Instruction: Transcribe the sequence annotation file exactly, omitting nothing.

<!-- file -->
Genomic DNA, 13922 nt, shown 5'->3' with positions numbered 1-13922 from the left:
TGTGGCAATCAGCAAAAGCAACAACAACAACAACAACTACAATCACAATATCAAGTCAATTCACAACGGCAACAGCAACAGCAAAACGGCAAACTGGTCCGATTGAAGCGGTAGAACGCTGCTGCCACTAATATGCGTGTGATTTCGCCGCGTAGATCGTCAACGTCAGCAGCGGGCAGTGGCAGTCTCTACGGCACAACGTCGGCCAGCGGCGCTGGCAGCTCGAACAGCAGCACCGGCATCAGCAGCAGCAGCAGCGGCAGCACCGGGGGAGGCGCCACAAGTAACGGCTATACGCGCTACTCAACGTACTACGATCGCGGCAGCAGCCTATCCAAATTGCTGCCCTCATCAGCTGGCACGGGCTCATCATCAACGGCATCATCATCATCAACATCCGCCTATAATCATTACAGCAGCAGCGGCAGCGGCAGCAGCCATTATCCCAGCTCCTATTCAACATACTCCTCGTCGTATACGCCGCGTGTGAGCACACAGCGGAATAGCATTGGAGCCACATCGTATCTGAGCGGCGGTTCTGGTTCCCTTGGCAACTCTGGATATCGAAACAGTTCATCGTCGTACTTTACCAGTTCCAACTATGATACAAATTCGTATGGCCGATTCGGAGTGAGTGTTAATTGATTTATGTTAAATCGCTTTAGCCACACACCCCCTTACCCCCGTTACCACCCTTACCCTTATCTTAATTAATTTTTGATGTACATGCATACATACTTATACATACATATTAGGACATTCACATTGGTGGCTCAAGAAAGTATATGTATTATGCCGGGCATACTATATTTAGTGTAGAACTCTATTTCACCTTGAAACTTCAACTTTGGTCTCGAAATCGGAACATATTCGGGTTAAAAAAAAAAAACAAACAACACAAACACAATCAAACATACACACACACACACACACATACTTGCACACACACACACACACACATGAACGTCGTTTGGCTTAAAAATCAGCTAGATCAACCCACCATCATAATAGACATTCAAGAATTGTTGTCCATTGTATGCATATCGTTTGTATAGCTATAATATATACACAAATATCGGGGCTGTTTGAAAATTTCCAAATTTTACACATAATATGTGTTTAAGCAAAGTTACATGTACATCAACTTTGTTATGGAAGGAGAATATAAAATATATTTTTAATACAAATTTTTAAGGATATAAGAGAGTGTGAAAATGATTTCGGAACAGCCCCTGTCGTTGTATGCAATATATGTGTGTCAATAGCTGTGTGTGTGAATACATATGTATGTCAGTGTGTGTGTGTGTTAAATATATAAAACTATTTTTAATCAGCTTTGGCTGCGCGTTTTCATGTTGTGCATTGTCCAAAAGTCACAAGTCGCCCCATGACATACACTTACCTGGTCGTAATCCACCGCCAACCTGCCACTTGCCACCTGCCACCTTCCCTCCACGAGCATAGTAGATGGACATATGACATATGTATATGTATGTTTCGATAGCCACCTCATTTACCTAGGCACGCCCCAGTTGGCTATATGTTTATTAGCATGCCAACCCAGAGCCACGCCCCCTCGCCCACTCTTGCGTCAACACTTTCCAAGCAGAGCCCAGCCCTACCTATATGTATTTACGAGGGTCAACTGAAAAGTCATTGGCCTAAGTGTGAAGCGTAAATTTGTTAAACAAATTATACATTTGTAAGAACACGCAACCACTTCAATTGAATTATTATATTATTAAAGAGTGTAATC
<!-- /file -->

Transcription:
Genomic DNA, 13922 nt, shown 5'->3' with positions numbered 1-13922 from the left:
TGTGGCAATCAGCAAAAGCAACAACAACAACAACAACTACAATCACAATATCAAGTCAATTCACAACGGCAACAGCAACAGCAAAACGGCAAACTGGTCCGATTGAAGCGGTAGAACGCTGCTGCCACTAATATGCGTGTGATTTCGCCGCGTAGATCGTCAACGTCAGCAGCGGGCAGTGGCAGTCTCTACGGCACAACGTCGGCCAGCGGCGCTGGCAGCTCGAACAGCAGCACCGGCATCAGCAGCAGCAGCAGCGGCAGCACCGGGGGAGGCGCCACAAGTAACGGCTATACGCGCTACTCAACGTACTACGATCGCGGCAGCAGCCTATCCAAATTGCTGCCCTCATCAGCTGGCACGGGCTCATCATCAACGGCATCATCATCATCAACATCCGCCTATAATCATTACAGCAGCAGCGGCAGCGGCAGCAGCCATTATCCCAGCTCCTATTCAACATACTCCTCGTCGTATACGCCGCGTGTGAGCACACAGCGGAATAGCATTGGAGCCACATCGTATCTGAGCGGCGGTTCTGGTTCCCTTGGCAACTCTGGATATCGAAACAGTTCATCGTCGTACTTTACCAGTTCCAACTATGATACAAATTCGTATGGCCGATTCGGAGTGAGTGTTAATTGATTTATGTTAAATCGCTTTAGCCACACACCCCCTTACCCCCGTTACCACCCTTACCCTTATCTTAATTAATTTTTGATGTACATGCATACATACTTATACATACATATTAGGACATTCACATTGGTGGCTCAAGAAAGTATATGTATTATGCCGGGCATACTATATTTAGTGTAGAACTCTATTTCACCTTGAAACTTCAACTTTGGTCTCGAAATCGGAACATATTCGGGTTAAAAAAAAAAAACAAACAACACAAACACAATCAAACATACACACACACACACACACATACTTGCACACACACACACACACACATGAACGTCGTTTGGCTTAAAAATCAGCTAGATCAACCCACCATCATAATAGACATTCAAGAATTGTTGTCCATTGTATGCATATCGTTTGTATAGCTATAATATATACACAAATATCGGGGCTGTTTGAAAATTTCCAAATTTTACACATAATATGTGTTTAAGCAAAGTTACATGTACATCAACTTTGTTATGGAAGGAGAATATAAAATATATTTTTAATACAAATTTTTAAGGATATAAGAGAGTGTGAAAATGATTTCGGAACAGCCCCTGTCGTTGTATGCAATATATGTGTGTCAATAGCTGTGTGTGTGAATACATATGTATGTCAGTGTGTGTGTGTGTTAAATATATAAAACTATTTTTAATCAGCTTTGGCTGCGCGTTTTCATGTTGTGCATTGTCCAAAAGTCACAAGTCGCCCCATGACATACACTTACCTGGTCGTAATCCACCGCCAACCTGCCACTTGCCACCTGCCACCTTCCCTCCACGAGCATAGTAGATGGACATATGACATATGTATATGTATGTTTCGATAGCCACCTCATTTACCTAGGCACGCCCCAGTTGGCTATATGTTTATTAGCATGCCAACCCAGAGCCACGCCCCCTCGCCCACTCTTGCGTCAACACTTTCCAAGCAGAGCCCAGCCCTACCTATATGTATTTACGAGGGTCAACTGAAAAGTCATTGGCCTAAGTGTGAAGCGTAAATTTGTTAAACAAATTATACATTTGTAAGAACACGCAACCACTTCAATTGAATTATTATATTATTAAAGAGTGTAATC